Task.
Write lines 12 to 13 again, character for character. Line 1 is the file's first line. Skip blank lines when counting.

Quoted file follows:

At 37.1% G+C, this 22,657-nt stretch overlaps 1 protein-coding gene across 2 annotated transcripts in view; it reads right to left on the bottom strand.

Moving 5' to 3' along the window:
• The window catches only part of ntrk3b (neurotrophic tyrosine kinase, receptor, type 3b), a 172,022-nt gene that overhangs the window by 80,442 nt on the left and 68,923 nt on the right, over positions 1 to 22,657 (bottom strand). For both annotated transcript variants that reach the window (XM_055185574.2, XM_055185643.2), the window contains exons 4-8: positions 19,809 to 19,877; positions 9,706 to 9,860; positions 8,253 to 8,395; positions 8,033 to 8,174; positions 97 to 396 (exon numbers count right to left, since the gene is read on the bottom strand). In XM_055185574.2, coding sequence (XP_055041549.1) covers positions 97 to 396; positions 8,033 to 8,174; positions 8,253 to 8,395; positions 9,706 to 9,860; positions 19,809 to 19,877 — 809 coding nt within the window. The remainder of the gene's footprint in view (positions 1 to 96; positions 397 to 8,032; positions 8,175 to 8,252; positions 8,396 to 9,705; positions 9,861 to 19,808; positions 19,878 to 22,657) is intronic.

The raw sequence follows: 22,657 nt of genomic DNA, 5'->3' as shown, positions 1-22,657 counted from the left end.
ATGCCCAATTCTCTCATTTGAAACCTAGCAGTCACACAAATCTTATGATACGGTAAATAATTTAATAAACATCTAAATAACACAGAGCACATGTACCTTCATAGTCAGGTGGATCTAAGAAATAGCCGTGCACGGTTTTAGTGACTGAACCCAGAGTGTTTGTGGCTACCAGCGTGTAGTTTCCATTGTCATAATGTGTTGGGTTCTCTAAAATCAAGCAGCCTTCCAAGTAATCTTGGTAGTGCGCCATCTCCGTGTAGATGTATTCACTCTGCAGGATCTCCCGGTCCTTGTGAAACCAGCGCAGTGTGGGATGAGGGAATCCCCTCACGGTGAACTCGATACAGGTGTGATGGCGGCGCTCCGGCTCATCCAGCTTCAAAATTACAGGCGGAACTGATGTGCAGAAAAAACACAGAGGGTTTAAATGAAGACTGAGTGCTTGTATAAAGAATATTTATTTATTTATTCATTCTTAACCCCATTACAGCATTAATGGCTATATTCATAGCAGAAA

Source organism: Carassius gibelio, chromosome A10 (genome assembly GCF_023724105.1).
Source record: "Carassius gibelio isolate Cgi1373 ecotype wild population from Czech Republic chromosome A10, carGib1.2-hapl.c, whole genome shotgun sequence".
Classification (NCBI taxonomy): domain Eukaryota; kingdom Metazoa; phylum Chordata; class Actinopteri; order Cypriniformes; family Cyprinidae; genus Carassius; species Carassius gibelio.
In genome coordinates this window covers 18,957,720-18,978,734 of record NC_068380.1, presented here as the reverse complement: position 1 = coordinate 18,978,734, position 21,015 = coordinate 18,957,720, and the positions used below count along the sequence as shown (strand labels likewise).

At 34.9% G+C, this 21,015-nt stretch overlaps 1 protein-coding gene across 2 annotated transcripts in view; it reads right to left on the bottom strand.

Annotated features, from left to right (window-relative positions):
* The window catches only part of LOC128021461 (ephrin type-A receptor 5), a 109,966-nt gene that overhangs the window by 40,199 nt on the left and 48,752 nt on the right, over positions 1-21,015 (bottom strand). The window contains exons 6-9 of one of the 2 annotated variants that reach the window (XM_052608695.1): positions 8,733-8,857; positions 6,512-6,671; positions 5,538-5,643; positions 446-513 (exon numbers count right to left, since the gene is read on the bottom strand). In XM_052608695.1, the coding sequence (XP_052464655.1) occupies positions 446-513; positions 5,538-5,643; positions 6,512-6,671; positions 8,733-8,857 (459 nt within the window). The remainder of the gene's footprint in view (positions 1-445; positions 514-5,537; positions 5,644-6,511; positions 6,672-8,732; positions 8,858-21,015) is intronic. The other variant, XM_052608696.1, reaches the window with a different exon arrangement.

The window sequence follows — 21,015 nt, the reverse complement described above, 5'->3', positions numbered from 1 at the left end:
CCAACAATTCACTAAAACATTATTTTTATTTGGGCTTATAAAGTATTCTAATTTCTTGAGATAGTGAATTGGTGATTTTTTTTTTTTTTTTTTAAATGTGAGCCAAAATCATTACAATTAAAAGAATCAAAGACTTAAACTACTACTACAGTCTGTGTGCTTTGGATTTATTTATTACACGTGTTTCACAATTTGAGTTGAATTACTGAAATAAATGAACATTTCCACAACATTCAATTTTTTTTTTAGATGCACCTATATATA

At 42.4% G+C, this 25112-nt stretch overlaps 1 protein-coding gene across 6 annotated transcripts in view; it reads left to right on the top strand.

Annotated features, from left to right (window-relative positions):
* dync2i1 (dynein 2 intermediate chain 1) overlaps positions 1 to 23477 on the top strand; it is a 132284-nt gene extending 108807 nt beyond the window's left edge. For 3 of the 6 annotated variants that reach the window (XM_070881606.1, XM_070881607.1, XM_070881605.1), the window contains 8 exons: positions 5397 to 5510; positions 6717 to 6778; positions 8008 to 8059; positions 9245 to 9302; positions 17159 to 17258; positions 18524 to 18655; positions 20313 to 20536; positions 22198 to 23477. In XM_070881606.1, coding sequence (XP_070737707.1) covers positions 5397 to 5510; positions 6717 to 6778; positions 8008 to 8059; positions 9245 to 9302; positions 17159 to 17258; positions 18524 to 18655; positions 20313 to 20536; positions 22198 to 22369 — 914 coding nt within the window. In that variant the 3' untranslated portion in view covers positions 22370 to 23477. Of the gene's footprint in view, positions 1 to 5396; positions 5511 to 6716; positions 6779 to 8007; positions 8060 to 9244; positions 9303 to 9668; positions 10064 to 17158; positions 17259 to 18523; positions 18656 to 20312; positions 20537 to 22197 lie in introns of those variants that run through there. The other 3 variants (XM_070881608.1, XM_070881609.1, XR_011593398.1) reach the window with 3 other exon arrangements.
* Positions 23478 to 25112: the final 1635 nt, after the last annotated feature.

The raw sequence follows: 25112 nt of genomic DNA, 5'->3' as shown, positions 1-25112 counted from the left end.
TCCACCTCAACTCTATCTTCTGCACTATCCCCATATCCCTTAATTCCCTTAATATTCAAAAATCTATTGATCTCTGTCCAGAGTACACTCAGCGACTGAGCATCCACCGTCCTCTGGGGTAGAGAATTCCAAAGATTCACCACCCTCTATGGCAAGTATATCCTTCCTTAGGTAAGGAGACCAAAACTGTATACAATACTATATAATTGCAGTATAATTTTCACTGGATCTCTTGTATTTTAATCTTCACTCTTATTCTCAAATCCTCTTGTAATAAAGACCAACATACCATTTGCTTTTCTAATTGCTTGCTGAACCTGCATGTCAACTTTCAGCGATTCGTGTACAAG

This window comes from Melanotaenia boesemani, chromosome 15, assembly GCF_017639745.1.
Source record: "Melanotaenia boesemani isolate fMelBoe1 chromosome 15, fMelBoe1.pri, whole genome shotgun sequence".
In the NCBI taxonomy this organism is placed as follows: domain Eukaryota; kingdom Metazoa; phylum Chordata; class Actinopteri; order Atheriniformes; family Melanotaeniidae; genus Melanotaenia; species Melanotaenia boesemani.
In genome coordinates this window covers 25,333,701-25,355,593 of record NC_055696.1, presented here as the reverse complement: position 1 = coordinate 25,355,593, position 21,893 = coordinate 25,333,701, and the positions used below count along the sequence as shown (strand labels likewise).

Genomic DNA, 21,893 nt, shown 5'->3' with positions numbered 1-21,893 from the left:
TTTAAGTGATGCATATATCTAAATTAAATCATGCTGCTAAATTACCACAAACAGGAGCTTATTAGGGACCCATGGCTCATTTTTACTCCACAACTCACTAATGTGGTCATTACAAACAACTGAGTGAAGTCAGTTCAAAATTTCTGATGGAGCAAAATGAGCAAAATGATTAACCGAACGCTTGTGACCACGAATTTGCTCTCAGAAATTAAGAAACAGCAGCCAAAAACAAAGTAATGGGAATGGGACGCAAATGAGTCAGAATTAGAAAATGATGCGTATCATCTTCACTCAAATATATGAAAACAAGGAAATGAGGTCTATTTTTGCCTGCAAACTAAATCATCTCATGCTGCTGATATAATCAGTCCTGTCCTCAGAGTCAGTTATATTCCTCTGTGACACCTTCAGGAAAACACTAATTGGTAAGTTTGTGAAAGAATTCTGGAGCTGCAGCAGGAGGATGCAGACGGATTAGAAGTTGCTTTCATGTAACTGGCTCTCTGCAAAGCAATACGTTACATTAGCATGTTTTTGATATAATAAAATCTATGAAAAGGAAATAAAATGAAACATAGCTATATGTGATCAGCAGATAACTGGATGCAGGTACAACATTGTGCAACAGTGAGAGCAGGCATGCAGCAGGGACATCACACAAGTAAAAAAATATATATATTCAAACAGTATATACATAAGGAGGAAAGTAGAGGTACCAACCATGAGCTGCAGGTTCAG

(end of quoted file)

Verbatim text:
* The window catches only part of LOC128021461 (ephrin type-A receptor 5), a 109,966-nt gene that overhangs the window by 40,199 nt on the left and 48,752 nt on the right, over positions 1-21,015 (bottom strand). The window contains exons 6-9 of one of the 2 annotated variants that reach the window (XM_052608695.1): positions 8,733-8,857; positions 6,512-6,671; positions 5,538-5,643; positions 446-513 (exon numbers count right to left, since the gene is read on the bottom strand). In XM_052608695.1, the coding sequence (XP_052464655.1) occupies positions 446-513; positions 5,538-5,643; positions 6,512-6,671; positions 8,733-8,857 (459 nt within the window). The remainder of the gene's footprint in view (positions 1-445; positions 514-5,537; positions 5,644-6,511; positions 6,672-8,732; positions 8,858-21,015) is intronic. The other variant, XM_052608696.1, reaches the window with a different exon arrangement.

The window sequence follows — 21,015 nt, the reverse complement described above, 5'->3', positions numbered from 1 at the left end: